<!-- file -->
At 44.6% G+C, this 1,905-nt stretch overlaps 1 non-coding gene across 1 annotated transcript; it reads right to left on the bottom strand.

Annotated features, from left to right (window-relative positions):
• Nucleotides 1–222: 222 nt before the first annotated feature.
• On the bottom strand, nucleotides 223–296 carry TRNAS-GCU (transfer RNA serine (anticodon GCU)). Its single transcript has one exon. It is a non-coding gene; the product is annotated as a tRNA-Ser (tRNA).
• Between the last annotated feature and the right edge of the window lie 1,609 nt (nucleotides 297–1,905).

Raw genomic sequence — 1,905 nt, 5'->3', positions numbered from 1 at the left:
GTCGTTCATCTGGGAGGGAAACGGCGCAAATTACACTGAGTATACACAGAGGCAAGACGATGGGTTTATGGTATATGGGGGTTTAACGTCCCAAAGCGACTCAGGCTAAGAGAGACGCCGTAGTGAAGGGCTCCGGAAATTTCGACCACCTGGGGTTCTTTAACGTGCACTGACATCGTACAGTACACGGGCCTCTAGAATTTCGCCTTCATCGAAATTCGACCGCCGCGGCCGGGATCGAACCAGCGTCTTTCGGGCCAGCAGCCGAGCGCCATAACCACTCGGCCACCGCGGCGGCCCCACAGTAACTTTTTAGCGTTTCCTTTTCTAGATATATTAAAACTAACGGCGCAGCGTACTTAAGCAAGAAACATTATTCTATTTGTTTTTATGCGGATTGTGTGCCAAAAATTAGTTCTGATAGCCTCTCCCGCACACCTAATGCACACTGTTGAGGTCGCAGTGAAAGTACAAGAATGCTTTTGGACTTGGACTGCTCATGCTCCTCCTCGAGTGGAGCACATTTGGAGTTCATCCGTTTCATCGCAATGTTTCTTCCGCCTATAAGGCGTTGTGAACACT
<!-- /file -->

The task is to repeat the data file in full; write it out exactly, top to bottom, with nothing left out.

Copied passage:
At 44.6% G+C, this 1,905-nt stretch overlaps 1 non-coding gene across 1 annotated transcript; it reads right to left on the bottom strand.

Annotated features, from left to right (window-relative positions):
• Nucleotides 1–222: 222 nt before the first annotated feature.
• On the bottom strand, nucleotides 223–296 carry TRNAS-GCU (transfer RNA serine (anticodon GCU)). Its single transcript has one exon. It is a non-coding gene; the product is annotated as a tRNA-Ser (tRNA).
• Between the last annotated feature and the right edge of the window lie 1,609 nt (nucleotides 297–1,905).

Raw genomic sequence — 1,905 nt, 5'->3', positions numbered from 1 at the left:
GTCGTTCATCTGGGAGGGAAACGGCGCAAATTACACTGAGTATACACAGAGGCAAGACGATGGGTTTATGGTATATGGGGGTTTAACGTCCCAAAGCGACTCAGGCTAAGAGAGACGCCGTAGTGAAGGGCTCCGGAAATTTCGACCACCTGGGGTTCTTTAACGTGCACTGACATCGTACAGTACACGGGCCTCTAGAATTTCGCCTTCATCGAAATTCGACCGCCGCGGCCGGGATCGAACCAGCGTCTTTCGGGCCAGCAGCCGAGCGCCATAACCACTCGGCCACCGCGGCGGCCCCACAGTAACTTTTTAGCGTTTCCTTTTCTAGATATATTAAAACTAACGGCGCAGCGTACTTAAGCAAGAAACATTATTCTATTTGTTTTTATGCGGATTGTGTGCCAAAAATTAGTTCTGATAGCCTCTCCCGCACACCTAATGCACACTGTTGAGGTCGCAGTGAAAGTACAAGAATGCTTTTGGACTTGGACTGCTCATGCTCCTCCTCGAGTGGAGCACATTTGGAGTTCATCCGTTTCATCGCAATGTTTCTTCCGCCTATAAGGCGTTGTGAACACT